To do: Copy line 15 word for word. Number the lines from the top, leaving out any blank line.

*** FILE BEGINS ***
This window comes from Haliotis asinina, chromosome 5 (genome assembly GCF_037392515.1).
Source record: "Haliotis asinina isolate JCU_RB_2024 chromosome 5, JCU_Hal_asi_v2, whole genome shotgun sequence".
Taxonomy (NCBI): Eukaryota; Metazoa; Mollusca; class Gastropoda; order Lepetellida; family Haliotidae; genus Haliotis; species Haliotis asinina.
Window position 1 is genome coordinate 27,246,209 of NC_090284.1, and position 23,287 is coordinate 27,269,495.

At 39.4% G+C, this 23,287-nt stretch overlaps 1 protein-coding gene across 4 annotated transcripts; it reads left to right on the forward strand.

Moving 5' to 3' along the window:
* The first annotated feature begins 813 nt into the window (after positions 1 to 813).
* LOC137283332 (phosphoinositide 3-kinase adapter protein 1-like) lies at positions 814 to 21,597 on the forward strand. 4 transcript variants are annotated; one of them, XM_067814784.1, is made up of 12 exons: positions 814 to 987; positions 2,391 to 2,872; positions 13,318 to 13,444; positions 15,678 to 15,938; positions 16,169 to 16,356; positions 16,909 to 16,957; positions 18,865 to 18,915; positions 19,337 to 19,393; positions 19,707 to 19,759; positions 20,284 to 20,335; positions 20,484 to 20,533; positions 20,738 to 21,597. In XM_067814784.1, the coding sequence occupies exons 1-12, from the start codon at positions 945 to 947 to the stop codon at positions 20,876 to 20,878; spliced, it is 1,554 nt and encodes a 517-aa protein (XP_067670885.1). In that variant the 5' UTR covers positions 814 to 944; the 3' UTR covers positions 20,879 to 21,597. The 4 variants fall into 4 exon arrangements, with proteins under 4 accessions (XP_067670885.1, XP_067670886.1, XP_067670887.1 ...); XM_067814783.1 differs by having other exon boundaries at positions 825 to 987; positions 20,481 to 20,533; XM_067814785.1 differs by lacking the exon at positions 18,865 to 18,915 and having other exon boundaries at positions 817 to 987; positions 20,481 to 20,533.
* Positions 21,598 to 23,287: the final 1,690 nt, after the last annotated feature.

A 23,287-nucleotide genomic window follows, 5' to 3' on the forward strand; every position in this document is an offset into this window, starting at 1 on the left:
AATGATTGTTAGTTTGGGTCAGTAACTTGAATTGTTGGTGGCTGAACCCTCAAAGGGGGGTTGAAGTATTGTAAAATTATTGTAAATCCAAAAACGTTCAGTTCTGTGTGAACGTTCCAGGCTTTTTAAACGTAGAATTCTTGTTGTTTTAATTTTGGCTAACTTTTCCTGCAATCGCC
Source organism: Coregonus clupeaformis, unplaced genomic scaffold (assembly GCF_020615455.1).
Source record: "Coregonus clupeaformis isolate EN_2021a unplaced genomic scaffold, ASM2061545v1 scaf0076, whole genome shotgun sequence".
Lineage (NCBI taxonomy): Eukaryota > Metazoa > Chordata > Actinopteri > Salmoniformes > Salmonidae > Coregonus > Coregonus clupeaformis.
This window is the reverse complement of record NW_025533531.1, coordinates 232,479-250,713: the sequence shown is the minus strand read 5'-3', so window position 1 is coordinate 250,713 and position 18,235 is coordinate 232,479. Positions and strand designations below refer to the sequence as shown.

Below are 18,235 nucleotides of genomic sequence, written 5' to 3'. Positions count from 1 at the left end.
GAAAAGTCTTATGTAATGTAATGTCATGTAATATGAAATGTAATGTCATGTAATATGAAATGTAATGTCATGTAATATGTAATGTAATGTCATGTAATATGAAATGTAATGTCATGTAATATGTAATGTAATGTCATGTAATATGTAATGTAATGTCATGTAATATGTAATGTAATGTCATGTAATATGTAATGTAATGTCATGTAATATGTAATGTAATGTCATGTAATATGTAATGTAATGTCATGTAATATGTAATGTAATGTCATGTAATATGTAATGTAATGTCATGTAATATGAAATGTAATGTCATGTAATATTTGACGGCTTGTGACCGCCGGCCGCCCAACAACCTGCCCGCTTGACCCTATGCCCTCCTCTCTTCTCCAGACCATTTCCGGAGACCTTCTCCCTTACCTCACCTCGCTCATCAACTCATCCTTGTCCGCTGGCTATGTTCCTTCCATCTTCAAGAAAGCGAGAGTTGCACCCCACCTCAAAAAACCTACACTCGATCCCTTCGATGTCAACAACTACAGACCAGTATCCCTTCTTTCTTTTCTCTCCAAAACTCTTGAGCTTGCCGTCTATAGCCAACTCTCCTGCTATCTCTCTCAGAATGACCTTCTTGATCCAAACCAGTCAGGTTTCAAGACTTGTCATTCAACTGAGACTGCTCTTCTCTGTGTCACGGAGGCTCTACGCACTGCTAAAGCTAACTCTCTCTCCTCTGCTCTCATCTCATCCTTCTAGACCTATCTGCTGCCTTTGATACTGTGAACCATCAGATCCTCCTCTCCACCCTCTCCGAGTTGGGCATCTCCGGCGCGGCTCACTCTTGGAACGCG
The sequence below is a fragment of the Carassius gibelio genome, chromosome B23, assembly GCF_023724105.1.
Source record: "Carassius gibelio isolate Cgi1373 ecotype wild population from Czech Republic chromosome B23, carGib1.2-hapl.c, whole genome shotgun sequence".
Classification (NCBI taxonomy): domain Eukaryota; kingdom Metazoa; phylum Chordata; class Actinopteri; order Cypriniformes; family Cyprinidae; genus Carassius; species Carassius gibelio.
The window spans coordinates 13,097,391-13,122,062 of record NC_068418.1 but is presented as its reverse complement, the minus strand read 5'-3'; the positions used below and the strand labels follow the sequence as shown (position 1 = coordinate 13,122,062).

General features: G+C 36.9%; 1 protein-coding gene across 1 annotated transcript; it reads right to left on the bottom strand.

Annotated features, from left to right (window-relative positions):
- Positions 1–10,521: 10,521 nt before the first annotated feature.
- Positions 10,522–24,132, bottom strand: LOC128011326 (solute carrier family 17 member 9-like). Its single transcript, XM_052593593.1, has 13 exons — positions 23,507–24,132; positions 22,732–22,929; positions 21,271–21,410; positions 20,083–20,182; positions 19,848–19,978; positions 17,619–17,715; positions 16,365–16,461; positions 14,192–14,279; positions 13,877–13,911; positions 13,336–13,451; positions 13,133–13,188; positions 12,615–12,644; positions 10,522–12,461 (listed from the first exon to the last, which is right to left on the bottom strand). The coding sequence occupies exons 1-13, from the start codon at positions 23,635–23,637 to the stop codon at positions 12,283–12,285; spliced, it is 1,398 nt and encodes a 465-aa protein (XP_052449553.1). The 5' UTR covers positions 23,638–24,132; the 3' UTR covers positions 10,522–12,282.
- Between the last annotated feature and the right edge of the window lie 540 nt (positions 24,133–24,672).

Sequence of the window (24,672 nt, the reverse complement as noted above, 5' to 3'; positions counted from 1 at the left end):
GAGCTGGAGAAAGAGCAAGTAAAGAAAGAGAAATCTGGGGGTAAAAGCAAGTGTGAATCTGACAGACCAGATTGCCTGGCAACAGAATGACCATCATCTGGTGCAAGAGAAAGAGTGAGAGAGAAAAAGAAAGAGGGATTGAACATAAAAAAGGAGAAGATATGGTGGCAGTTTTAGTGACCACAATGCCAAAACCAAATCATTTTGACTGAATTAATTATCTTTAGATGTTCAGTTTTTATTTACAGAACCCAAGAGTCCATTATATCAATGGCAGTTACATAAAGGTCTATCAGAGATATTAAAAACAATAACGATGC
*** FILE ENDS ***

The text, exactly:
This window is the reverse complement of record NW_025533531.1, coordinates 232,479-250,713: the sequence shown is the minus strand read 5'-3', so window position 1 is coordinate 250,713 and position 18,235 is coordinate 232,479. Positions and strand designations below refer to the sequence as shown.